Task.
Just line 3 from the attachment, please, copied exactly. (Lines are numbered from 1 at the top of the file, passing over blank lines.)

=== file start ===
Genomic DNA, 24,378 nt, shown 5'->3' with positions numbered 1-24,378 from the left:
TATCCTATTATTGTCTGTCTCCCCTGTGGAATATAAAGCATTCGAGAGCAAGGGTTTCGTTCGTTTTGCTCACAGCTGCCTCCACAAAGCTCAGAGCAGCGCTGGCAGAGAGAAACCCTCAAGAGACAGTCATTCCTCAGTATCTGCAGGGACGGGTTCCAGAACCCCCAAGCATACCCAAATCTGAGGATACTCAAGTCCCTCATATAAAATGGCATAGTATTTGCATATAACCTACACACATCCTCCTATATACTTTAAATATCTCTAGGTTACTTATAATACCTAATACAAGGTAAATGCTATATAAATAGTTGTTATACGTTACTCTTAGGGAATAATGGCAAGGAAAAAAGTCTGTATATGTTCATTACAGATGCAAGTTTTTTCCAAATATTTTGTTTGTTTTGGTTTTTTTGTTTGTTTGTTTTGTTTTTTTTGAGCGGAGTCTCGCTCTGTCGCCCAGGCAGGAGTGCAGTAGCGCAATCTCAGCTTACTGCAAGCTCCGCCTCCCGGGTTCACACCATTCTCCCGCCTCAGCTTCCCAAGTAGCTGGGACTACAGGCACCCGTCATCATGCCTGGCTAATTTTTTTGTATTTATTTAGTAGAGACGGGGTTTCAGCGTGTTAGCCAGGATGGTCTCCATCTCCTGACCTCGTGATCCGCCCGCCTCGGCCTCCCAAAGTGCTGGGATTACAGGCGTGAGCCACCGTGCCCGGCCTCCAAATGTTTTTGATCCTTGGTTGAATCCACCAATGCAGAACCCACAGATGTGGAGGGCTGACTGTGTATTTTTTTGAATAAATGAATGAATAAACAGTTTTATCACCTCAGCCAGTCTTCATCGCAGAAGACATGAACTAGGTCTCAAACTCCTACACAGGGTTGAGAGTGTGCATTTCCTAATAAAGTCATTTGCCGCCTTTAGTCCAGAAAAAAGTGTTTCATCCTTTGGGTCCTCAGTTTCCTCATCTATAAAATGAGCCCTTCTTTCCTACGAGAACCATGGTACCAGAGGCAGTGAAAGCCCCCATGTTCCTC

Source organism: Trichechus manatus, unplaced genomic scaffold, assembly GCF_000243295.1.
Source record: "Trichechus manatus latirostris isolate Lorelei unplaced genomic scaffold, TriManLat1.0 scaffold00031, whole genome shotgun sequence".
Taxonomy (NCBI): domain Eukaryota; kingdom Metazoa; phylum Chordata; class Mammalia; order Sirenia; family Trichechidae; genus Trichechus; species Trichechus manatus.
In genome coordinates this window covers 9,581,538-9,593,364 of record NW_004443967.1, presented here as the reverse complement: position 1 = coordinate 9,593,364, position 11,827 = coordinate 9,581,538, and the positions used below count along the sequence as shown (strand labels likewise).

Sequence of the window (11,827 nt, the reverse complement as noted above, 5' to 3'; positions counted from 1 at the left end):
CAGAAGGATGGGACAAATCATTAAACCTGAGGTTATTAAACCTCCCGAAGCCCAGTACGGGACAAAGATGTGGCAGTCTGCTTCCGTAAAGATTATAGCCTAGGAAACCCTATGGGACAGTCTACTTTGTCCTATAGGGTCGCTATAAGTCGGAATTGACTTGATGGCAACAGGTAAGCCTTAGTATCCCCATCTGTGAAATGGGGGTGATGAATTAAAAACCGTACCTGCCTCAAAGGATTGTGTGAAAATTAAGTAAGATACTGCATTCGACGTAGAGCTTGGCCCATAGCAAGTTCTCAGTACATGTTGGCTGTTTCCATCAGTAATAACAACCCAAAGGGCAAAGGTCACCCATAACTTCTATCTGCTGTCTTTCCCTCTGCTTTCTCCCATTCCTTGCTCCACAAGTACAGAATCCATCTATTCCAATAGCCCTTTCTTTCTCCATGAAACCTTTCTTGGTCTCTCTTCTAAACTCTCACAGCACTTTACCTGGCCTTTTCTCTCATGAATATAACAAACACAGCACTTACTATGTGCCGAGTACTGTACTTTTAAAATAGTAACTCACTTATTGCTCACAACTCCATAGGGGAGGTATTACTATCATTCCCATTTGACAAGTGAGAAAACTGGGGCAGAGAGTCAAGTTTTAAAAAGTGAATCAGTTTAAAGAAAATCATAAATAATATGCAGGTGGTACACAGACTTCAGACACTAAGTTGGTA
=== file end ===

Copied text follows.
Source organism: Trichechus manatus, unplaced genomic scaffold, assembly GCF_000243295.1.